“The Lord of the Flies” tells a terrifying story of what happens if a group of young boys stay on a desert island: chaos, terror and death.
However, the story of this book is used as an assumption about what could happen, but few people know that there is a real version of the story, but it has a much happier ending.
A 1966 article in The Australian newspaper The Age testifies to how six boys were found on a rocky island south of Tonga called Ata. But fortunately, after more than a year on a desert island, the boys were rescued by a sailor named Peter Warner, and they were all alive and well.
Peter traveled home from Tasmania in the winter of 1966 when he came across Ata and noticed something unusual: there were burning parts of the green rocks. It was nothing compared to what he saw next. A naked boy jumped into the water and started screaming for help.
The boys – Stefan, Sione, Kolo, David, Luca and Mano – told Peter they were students at a boarding school in Nuculola, Tongan’s capital, and ended up on the island after “borrowing” a boat one day in 1965 from a non-fishing fisherman. they liked it and the storm took them to the island of Ata.
Peter did not believe them at first and decided to check them out on the radio. Twenty minutes later, the operator said: “You have found them! These boys are considered dead. Funeral services were held. If that’s them, that’s a miracle! “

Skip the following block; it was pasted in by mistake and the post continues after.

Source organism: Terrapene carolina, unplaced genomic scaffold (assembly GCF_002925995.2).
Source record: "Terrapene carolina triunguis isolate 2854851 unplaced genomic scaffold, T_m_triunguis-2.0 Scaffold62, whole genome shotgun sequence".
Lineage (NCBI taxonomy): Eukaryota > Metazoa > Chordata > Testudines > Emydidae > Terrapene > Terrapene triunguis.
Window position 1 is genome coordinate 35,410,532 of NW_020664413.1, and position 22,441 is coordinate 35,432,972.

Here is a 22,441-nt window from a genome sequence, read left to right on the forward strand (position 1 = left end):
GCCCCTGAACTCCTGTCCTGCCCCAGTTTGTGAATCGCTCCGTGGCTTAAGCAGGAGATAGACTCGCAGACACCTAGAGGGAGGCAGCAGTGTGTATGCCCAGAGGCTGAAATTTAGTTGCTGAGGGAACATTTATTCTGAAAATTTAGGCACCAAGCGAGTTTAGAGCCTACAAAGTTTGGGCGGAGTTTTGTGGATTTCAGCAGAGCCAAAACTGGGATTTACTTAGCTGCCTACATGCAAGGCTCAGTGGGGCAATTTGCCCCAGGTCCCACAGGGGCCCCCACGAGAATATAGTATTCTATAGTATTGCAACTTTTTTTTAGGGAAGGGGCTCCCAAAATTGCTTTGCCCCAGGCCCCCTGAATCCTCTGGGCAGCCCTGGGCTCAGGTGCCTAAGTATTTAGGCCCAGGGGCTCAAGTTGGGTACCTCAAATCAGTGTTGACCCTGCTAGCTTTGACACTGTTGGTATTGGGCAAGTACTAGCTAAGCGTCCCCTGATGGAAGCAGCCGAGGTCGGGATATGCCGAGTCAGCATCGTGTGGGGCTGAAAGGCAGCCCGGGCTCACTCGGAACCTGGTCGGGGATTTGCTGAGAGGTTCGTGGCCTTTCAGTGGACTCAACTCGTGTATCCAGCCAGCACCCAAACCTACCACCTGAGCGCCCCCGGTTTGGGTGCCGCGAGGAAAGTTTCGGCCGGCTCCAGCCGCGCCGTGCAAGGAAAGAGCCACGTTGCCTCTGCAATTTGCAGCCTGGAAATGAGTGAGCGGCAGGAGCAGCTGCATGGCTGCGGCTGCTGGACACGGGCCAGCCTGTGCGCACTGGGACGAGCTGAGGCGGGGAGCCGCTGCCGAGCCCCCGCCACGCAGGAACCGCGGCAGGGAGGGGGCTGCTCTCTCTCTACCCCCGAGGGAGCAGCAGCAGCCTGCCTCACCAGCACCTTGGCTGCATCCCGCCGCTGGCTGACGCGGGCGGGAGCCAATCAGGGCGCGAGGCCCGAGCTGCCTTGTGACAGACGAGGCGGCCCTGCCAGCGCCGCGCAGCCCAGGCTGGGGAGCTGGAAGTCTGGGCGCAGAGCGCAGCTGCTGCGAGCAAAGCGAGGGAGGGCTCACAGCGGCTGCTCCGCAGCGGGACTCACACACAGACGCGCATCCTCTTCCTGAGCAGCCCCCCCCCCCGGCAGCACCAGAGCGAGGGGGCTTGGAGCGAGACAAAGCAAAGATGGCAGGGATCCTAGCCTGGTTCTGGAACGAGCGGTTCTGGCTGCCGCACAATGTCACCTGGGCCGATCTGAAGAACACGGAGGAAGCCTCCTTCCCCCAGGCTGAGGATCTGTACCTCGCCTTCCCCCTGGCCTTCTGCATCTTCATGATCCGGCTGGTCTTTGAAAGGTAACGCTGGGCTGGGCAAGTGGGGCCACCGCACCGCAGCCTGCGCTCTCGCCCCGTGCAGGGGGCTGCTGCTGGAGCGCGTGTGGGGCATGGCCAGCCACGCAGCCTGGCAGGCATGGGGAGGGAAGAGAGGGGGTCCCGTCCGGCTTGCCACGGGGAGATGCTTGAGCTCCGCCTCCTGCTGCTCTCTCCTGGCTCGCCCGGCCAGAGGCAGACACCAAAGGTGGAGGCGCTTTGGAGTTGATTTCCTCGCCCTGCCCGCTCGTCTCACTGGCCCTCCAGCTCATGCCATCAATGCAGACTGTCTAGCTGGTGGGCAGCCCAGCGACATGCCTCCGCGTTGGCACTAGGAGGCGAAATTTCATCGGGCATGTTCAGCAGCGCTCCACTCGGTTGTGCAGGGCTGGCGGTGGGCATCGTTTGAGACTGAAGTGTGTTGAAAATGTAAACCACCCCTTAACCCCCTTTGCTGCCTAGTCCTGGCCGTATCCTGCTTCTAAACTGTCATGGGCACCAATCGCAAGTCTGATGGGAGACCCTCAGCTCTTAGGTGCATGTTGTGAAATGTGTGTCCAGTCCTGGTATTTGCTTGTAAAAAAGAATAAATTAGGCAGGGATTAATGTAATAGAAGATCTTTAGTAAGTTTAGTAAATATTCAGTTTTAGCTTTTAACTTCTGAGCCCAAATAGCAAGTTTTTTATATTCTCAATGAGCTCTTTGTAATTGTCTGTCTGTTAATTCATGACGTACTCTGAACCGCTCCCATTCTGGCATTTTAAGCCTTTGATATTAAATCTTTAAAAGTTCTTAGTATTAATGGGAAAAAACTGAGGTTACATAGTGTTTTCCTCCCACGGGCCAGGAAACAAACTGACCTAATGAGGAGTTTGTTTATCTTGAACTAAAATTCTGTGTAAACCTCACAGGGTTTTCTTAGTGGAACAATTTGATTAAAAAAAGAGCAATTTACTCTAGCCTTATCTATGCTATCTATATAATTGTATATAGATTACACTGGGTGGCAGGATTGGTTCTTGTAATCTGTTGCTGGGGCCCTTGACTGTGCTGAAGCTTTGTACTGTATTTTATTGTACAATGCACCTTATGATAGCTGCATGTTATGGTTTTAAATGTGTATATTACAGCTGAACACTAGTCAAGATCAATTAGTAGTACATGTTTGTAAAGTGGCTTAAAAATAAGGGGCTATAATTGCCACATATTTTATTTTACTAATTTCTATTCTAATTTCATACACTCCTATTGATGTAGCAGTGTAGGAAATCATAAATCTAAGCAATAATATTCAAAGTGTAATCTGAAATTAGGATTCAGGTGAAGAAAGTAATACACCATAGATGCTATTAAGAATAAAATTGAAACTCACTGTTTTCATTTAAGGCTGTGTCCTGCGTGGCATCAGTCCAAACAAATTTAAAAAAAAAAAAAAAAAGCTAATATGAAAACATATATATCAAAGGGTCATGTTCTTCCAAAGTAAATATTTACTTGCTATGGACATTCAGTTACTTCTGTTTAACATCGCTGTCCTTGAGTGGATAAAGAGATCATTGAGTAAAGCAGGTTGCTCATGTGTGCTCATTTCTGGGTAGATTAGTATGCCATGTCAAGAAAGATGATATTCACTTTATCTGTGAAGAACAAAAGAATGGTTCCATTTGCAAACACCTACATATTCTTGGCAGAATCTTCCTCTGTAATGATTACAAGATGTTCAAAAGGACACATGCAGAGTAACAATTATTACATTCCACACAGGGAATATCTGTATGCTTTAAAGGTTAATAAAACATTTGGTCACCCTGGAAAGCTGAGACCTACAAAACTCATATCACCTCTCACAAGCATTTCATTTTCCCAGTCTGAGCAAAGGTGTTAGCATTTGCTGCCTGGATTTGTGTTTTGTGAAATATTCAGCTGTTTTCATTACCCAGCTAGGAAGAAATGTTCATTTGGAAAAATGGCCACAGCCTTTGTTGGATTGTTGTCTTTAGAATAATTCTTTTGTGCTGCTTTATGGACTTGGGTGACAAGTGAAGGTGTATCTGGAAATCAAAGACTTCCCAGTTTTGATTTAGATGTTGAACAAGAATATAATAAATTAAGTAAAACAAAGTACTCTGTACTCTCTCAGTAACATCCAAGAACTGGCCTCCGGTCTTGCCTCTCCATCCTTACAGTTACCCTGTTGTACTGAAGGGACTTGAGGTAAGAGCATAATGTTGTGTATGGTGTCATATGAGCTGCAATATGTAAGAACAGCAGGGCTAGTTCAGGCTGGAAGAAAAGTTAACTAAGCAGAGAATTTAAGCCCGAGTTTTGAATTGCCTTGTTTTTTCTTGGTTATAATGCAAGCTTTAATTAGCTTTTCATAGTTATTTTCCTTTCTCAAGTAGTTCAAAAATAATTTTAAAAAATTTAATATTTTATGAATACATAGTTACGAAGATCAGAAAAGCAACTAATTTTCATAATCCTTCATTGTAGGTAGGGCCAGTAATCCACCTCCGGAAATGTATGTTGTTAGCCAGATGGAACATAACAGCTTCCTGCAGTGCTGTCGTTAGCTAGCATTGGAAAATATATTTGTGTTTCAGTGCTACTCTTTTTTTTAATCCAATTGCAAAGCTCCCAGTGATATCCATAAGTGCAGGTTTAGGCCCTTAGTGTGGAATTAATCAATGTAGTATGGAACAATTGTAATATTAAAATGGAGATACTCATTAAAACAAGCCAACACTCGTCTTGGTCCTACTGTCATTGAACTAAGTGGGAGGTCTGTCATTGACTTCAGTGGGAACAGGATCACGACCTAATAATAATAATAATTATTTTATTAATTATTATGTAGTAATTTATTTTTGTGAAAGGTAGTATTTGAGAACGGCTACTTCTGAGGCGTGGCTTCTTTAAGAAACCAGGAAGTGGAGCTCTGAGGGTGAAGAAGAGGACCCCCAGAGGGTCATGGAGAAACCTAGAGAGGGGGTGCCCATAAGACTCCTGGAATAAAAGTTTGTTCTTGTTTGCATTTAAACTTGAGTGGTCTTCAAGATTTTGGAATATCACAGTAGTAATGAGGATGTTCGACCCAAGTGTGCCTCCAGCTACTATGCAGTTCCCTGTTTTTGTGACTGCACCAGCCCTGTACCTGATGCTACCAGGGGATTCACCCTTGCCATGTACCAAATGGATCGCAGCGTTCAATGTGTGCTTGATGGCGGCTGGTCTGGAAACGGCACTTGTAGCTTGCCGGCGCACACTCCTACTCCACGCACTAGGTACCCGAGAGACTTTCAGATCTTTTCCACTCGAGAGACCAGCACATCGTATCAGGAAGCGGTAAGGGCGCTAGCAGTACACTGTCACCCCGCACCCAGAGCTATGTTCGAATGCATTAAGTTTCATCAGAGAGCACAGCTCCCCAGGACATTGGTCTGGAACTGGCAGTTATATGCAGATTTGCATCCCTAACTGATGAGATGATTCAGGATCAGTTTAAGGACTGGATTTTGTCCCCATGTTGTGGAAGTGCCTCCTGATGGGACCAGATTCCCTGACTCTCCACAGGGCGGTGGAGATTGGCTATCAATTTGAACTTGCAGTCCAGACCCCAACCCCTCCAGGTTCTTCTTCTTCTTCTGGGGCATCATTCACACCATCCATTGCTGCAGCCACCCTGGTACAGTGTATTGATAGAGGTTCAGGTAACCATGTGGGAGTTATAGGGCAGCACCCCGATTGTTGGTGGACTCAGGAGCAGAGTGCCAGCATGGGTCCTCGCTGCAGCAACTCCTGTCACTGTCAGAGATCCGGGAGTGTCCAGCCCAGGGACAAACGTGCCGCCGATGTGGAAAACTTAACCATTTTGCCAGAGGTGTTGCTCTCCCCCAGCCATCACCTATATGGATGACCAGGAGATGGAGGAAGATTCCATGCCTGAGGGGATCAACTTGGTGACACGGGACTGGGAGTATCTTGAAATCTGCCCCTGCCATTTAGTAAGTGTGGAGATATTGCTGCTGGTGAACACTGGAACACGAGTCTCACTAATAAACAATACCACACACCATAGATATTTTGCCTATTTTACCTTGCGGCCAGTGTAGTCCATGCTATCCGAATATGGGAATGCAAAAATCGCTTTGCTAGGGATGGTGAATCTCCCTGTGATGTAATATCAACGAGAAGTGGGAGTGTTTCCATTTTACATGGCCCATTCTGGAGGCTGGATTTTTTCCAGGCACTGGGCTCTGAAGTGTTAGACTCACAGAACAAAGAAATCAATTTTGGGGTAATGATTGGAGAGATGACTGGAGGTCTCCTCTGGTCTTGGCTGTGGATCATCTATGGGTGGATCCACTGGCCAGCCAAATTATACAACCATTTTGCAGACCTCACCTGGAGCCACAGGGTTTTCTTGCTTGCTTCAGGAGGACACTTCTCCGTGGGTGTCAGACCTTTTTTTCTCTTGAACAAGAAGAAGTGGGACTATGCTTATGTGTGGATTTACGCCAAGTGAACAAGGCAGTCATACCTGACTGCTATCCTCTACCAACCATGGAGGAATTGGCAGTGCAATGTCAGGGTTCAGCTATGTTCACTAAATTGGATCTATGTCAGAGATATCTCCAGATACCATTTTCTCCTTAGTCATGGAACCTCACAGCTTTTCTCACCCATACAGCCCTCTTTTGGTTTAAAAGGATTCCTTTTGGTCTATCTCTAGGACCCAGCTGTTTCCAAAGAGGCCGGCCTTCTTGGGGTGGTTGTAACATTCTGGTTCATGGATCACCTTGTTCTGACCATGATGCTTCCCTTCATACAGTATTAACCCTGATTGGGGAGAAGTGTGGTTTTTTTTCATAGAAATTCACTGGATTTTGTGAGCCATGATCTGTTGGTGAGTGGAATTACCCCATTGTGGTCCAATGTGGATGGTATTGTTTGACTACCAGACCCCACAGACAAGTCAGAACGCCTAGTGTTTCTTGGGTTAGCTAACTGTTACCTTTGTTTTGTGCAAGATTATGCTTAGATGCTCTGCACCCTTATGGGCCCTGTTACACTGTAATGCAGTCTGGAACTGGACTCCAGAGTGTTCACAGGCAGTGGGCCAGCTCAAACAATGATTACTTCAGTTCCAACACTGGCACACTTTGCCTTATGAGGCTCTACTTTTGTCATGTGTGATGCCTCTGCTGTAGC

So how exactly did they survive? They were stranded at sea for eight days, and their ship was destroyed when they saw the island of Ata. They divided the jobs into three teams, one team of gardeners, the other cooks and the third guards. The boys, aged between 13 and 16, prayed and sang songs in the morning and evening, and when some of them started arguing, they gave themselves a “time out.”
They also had difficult days during the summer, when it rarely rained, so the children were dehydrated. Stefan also broke his leg, so his friends tied him up with leaves and sticks. The boys survived initially on fish, coconuts, birds and seabirds, but after discovering an ancient volcanic crater at the top of the island, they ate wild taro, bananas and chickens.
After being rescued on September 11, 1966, they were taken home only to be arrested because the fisherman from whom they stole the ship, Mr. Taninela Uhila, decided to sue them. Fortunately for the boys, Peter rescued them once more and paid Mr. Uhila 150 pounds for his old boat, ensuring the release of the boys from prison.
He later ordered a new ship and hired all the boys as part of his crew, giving them the opportunity to see the world outside of Tonga.